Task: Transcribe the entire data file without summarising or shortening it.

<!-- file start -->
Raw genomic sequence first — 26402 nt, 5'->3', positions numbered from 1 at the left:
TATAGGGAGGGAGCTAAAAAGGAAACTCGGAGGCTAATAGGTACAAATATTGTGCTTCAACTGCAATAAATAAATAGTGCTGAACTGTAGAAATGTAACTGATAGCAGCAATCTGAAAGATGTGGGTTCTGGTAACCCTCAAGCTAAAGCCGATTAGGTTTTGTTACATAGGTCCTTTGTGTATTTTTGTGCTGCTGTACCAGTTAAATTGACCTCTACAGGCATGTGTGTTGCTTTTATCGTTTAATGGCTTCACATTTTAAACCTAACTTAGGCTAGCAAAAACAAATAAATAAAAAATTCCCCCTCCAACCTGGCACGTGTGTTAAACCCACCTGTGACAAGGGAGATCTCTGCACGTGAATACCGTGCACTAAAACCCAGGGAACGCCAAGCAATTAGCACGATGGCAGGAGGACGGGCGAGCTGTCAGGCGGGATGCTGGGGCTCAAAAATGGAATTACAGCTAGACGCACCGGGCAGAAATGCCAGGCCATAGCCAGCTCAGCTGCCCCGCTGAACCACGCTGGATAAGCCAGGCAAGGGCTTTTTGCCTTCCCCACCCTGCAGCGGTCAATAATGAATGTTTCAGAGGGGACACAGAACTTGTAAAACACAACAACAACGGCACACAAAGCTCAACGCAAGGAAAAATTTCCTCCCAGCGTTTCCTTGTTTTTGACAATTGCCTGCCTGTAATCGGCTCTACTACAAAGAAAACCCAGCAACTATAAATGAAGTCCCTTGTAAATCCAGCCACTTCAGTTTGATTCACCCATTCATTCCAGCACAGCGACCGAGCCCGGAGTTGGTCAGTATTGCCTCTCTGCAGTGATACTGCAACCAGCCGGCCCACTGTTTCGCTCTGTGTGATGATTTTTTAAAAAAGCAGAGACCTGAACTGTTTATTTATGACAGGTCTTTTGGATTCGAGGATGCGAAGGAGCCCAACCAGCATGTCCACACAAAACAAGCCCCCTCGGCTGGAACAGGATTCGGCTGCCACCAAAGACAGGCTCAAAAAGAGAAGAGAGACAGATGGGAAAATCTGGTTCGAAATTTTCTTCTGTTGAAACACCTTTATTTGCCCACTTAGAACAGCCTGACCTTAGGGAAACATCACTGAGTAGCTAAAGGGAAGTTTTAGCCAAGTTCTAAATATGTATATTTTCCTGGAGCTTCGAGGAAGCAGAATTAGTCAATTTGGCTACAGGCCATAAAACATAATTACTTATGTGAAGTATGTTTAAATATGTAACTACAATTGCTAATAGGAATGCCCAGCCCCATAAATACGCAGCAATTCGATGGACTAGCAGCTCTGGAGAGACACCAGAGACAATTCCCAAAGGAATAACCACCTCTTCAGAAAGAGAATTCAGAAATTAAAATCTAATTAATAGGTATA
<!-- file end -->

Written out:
Raw genomic sequence first — 26402 nt, 5'->3', positions numbered from 1 at the left:
TATAGGGAGGGAGCTAAAAAGGAAACTCGGAGGCTAATAGGTACAAATATTGTGCTTCAACTGCAATAAATAAATAGTGCTGAACTGTAGAAATGTAACTGATAGCAGCAATCTGAAAGATGTGGGTTCTGGTAACCCTCAAGCTAAAGCCGATTAGGTTTTGTTACATAGGTCCTTTGTGTATTTTTGTGCTGCTGTACCAGTTAAATTGACCTCTACAGGCATGTGTGTTGCTTTTATCGTTTAATGGCTTCACATTTTAAACCTAACTTAGGCTAGCAAAAACAAATAAATAAAAAATTCCCCCTCCAACCTGGCACGTGTGTTAAACCCACCTGTGACAAGGGAGATCTCTGCACGTGAATACCGTGCACTAAAACCCAGGGAACGCCAAGCAATTAGCACGATGGCAGGAGGACGGGCGAGCTGTCAGGCGGGATGCTGGGGCTCAAAAATGGAATTACAGCTAGACGCACCGGGCAGAAATGCCAGGCCATAGCCAGCTCAGCTGCCCCGCTGAACCACGCTGGATAAGCCAGGCAAGGGCTTTTTGCCTTCCCCACCCTGCAGCGGTCAATAATGAATGTTTCAGAGGGGACACAGAACTTGTAAAACACAACAACAACGGCACACAAAGCTCAACGCAAGGAAAAATTTCCTCCCAGCGTTTCCTTGTTTTTGACAATTGCCTGCCTGTAATCGGCTCTACTACAAAGAAAACCCAGCAACTATAAATGAAGTCCCTTGTAAATCCAGCCACTTCAGTTTGATTCACCCATTCATTCCAGCACAGCGACCGAGCCCGGAGTTGGTCAGTATTGCCTCTCTGCAGTGATACTGCAACCAGCCGGCCCACTGTTTCGCTCTGTGTGATGATTTTTTAAAAAAGCAGAGACCTGAACTGTTTATTTATGACAGGTCTTTTGGATTCGAGGATGCGAAGGAGCCCAACCAGCATGTCCACACAAAACAAGCCCCCTCGGCTGGAACAGGATTCGGCTGCCACCAAAGACAGGCTCAAAAAGAGAAGAGAGACAGATGGGAAAATCTGGTTCGAAATTTTCTTCTGTTGAAACACCTTTATTTGCCCACTTAGAACAGCCTGACCTTAGGGAAACATCACTGAGTAGCTAAAGGGAAGTTTTAGCCAAGTTCTAAATATGTATATTTTCCTGGAGCTTCGAGGAAGCAGAATTAGTCAATTTGGCTACAGGCCATAAAACATAATTACTTATGTGAAGTATGTTTAAATATGTAACTACAATTGCTAATAGGAATGCCCAGCCCCATAAATACGCAGCAATTCGATGGACTAGCAGCTCTGGAGAGACACCAGAGACAATTCCCAAAGGAATAACCACCTCTTCAGAAAGAGAATTCAGAAATTAAAATCTAATTAATAGGTATA